I express often that the world we live in now has smart phones and tablets as the norm and is what I feel, a main occupation- the preferred method for communication, social interaction, and gaming for many individuals.
I grew up in the early 80s. I had a see through corded phone with an extra long cord so I could travel to all areas of my room. I played outside until the sun went down. I played kickball, paintball, and capture the flag with my neighborhood friends. I would write notes to my friends and fold them in cool, unique ways – totally awesome OT activity by the way
We engaged with each other more. We hung out in groups and figured out what to do for the day by talking to one another, face to face or talking on the phone/3 way calling. We looked at actual maps to get from point A to point B. We went on adventures. We did Werid NJ stuff (such a cool book). All without smartphones and tablets
We did so much thinking in creative and problem solving ways. And without us even knowing it, we were also building the foundations within our central nervous system and overall development through these connections and experiences, setting us up for success within the educational setting
Look, we watch TV and I give my 2 year old a tablet. And yes, he has his own kindle. For the most part, Luke uses the iPad/kindle for up to 10 minutes at a time. We use a timer and set it for 5 min and he is allowed to ask for more time when the timer goes off. This strategy actually makes transitions soo much better and he is much more willing to give it up after he has asked for more time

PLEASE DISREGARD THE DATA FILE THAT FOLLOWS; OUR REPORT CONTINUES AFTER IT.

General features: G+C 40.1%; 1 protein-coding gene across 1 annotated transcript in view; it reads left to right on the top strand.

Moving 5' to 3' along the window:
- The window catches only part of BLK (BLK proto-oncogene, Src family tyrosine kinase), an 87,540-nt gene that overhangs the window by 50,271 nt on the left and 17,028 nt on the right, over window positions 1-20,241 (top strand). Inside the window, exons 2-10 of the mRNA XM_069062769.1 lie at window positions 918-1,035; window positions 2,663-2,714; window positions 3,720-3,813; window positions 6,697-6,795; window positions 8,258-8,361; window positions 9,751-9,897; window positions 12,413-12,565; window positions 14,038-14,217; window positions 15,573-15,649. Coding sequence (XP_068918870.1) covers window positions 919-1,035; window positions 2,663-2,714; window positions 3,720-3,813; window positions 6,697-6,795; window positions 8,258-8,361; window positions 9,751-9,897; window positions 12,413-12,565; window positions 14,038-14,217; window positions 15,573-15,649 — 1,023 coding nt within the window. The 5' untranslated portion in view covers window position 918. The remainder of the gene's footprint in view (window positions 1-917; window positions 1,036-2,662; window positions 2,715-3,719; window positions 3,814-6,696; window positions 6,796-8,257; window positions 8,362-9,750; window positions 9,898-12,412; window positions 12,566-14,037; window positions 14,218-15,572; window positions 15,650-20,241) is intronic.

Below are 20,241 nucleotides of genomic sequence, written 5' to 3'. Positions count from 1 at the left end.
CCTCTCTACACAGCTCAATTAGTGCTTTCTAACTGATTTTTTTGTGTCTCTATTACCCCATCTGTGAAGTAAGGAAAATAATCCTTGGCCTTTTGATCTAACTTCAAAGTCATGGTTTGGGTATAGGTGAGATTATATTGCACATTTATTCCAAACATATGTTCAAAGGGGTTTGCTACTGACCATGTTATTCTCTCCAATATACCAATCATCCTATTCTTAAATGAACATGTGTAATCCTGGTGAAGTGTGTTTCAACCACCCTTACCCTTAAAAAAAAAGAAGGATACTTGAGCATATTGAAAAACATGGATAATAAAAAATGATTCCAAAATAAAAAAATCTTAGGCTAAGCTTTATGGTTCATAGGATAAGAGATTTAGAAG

And then there are some days, we watch TV and play on our phones all day. Because we are tired. Why are we tired you ask? Life. Period. And when we watch movies and play games on the phone, we are all together as a family. We are asking questions about what we are doing, snuggling, sharing our moments together and just being a family
Luke has actually learned so many words and concepts via the TV that now I actually consider it a blessing in moderation and trust me, even though we are such an active family – always out in nature – I still feel guilty when I am on my phone. I am learning balance does not exist. It’s more like I never know what each day will bring so I just try to be as cool, calm, and mindful as possible when deciding how plugged in for the day we are going to be
The moral of my story is, unplug as often as you can and do not feel guilty for the times that you you plug in. Your brain does need a break and it is during these breaks that true creativity and problem solving thought bubbles can truly occur. Take some time for yourself but also get outside, go on adventures, play board games, laugh with friends. And when using technology, try to incorporate human interaction as much as possible